Yahoo beats Wall Street estimates but display ads decline

Even with some glossy new properties, the Sunnyvale, Calif.-based tech giant sees a 6 percent decline in display revenue compared with the same quarter last year.

Richard Nieva Former senior reporter
Richard Nieva was a senior reporter for CNET News, focusing on Google and Yahoo. He previously worked for PandoDaily and Fortune Magazine, and his writing has appeared in The New York Times, on CNNMoney.com and on CJR.org.
Richard Nieva
3 min read

For Yahoo, the message was clear: this year is about growth.

On a video conference call with investors after reporting fourth-quarter earnings, Chief Executive Officer Marissa Mayer talked about the moves ahead. "2014 is about doing bigger things in key areas of growth," she said. The statement could be seen as a manifesto for the year ahead or as a way to spin the year past -- one full of acquisitions, starts, and stumbles.

Yahoo on Tuesday reported revenue of $1.27 billion and non-GAAP earnings of 46 cents per share for the last three months of 2013. That beat Wall Street's expectations of $1.2 billion in revenue and a non-GAAP estimate of 38 cents per share. Still, display advertising, a crucial spot for the company, declined 6 percent compared with the same quarter last year.

Mayer spoke of a chain reaction, multi-year plan: people, products, traffic, and revenue. She said the company has laid the groundwork with the first three terms, which will then lead to revenue. Finance chief Ken Goldman echoed the sentiment saying that revenue growth is the number one goal going forward.

The lumbering technology giant continues its attempted turnaround. Its stock has largely been goosed by Yahoo's 24 percent stake in Chinese e-commerce company Alibaba, which is on its way to a highly anticipated initial public offering.

Mayer has at least made the company relevant again. Yahoo has an increasingly big media bent, bringing on high-profile names like Katie Couric and David Pogue. She's also put the company on a steady diet of acquisitions, and focused the operation on mobile apps. The company has released weather and news apps that have been well received for their mobile design. Of course, the money spent on Yahoo's well-documented acquisition spree adds up, and the company reported cash balance of $5 billion, down from $6 billion a year ago.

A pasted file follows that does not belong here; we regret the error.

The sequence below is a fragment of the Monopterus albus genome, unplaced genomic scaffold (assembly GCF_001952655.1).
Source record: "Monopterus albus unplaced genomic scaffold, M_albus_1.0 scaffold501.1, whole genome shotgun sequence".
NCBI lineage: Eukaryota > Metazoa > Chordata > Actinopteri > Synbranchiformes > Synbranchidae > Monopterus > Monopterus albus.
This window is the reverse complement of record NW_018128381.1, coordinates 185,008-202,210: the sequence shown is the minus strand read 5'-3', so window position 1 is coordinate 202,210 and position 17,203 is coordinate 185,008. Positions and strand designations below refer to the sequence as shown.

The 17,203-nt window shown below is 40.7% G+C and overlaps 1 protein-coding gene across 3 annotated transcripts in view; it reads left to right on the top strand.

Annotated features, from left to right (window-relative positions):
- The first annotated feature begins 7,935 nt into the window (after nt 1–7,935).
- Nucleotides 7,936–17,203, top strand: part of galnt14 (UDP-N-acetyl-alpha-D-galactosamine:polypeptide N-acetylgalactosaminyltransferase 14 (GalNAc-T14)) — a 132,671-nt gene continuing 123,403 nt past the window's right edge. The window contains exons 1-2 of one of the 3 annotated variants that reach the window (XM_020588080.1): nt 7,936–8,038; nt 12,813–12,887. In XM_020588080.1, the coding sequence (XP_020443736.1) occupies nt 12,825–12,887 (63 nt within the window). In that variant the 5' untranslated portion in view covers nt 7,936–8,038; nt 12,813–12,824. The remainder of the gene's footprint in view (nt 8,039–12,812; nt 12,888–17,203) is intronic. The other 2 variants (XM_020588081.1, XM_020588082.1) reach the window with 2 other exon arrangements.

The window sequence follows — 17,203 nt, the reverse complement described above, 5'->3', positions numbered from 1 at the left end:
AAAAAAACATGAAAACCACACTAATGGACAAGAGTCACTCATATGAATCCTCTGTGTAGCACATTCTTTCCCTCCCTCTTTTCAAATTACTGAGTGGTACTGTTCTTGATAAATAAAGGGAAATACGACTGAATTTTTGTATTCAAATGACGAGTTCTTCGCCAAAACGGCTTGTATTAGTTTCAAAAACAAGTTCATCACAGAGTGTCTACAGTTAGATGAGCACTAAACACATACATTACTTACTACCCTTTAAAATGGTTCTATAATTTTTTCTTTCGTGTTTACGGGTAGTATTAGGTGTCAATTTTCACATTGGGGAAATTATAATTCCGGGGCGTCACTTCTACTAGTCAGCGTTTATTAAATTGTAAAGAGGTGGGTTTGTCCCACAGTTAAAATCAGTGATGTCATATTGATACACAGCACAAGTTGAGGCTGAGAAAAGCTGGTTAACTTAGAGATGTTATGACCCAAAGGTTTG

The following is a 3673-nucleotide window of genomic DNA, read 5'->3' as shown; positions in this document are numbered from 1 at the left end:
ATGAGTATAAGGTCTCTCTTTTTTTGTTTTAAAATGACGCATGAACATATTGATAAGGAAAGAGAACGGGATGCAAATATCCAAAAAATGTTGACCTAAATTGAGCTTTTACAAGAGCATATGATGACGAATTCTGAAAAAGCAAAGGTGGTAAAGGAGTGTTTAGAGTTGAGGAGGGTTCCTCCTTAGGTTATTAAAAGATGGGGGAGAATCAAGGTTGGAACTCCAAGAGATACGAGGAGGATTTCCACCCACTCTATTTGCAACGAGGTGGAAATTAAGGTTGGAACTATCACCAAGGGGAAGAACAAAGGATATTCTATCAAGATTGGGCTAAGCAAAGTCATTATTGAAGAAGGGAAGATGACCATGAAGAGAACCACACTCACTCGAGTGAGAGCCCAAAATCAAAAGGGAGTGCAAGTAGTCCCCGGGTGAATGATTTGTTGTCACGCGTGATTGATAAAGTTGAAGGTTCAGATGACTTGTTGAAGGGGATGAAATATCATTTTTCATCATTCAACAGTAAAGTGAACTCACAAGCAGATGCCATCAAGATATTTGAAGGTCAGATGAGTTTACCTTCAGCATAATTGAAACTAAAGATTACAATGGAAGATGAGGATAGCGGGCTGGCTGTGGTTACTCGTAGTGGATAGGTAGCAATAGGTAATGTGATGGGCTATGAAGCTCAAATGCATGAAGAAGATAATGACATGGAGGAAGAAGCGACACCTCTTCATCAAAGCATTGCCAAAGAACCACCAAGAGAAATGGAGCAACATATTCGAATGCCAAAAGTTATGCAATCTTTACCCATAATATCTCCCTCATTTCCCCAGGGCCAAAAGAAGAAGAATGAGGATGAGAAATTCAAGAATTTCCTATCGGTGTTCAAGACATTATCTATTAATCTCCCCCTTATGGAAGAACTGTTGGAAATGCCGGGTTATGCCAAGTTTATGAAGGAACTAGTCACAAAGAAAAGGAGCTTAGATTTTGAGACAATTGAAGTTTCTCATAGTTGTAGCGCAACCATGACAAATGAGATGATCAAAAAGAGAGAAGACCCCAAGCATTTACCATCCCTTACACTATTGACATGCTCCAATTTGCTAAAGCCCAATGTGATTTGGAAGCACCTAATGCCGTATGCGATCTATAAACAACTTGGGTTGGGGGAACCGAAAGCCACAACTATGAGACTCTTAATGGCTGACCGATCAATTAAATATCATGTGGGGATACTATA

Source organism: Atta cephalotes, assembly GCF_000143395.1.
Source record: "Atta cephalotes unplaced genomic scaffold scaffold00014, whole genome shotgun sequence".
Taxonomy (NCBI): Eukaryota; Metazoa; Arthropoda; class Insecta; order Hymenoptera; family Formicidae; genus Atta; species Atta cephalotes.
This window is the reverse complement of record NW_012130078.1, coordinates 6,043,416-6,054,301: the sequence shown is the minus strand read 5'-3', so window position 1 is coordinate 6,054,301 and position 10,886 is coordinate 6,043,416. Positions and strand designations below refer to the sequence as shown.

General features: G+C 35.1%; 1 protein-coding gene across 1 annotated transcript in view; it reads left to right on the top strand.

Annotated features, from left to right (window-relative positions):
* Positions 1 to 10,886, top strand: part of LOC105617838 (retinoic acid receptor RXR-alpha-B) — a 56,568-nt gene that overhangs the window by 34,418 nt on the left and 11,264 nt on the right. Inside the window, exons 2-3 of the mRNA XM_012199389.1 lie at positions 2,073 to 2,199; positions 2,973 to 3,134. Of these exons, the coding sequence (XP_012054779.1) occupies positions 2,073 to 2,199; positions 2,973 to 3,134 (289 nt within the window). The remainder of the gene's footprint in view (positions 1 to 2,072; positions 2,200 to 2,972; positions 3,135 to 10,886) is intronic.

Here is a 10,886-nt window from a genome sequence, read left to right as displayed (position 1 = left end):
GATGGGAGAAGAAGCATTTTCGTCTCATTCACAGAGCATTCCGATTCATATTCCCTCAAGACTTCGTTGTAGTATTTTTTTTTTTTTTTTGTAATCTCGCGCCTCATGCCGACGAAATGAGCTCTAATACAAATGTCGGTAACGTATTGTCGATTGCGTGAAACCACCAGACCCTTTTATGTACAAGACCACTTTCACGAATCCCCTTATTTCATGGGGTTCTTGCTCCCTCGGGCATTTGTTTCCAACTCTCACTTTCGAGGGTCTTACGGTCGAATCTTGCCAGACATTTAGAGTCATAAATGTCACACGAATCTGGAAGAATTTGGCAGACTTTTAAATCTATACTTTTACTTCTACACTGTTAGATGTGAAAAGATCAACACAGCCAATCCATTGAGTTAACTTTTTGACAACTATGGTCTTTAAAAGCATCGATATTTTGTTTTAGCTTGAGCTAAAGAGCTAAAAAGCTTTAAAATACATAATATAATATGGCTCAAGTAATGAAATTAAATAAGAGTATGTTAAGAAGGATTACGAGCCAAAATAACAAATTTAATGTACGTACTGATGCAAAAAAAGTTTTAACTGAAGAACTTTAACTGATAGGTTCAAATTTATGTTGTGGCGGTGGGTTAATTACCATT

The CEO also provided some clarity around that string of acquisitions -- some 30 firms in all -- which has at time been confounding to those keeping track because of how disparate the companies are. (One Silicon Valley executive once told me that he thought Yahoo bought companies "like a drunken sailor.") Mayer described the types of buys as: 1) companies like Aviate, which will add to the company's technological war chest; 2) companies whose teams can be tucked into other areas like mobile development; and 3) companies like Tumblr, which serve as "fundamental building blocks" for Yahoo. For example, Yahoo's new tech and cooking sites are run on Tumblr's CMS.

But even with some glossy new properties, what hasn't yet translated is ad monetization. In 2013, Yahoo lost its spot as the No. 2 digital ad seller in the United States behind Google, when Facebook took its position for the first time, according to the research firm eMarketer. Also according to the firm, Yahoo had a share of about $1.27 billion, or 7.2 percent, of total US display ad revenues in 2013. On Tuesday, Yahoo reported GAAP display revenues of $553 million, a 6 percent decline from the same quarter last year.

At the Consumer Electronic Show earlier this month, Mayer introduced a new advertising exchange to consolidate its ad offerings, though we obviously won't yet be able to see if the change bears fruit until it has been on the market for a longer time.

During the conference call, one analyst also asked about dismissal of COO Henrique de Castro, who was given the ax earlier this month. Mayer was terse in her response: "Ultimately, Henrique was not a fit," she said. Prodded further by another analyst, she declined to comment. Mayer did mention, though, that de Castro's role will not be replaced, and that with the new restructuring, she would be more involved in the company's ailing advertising business.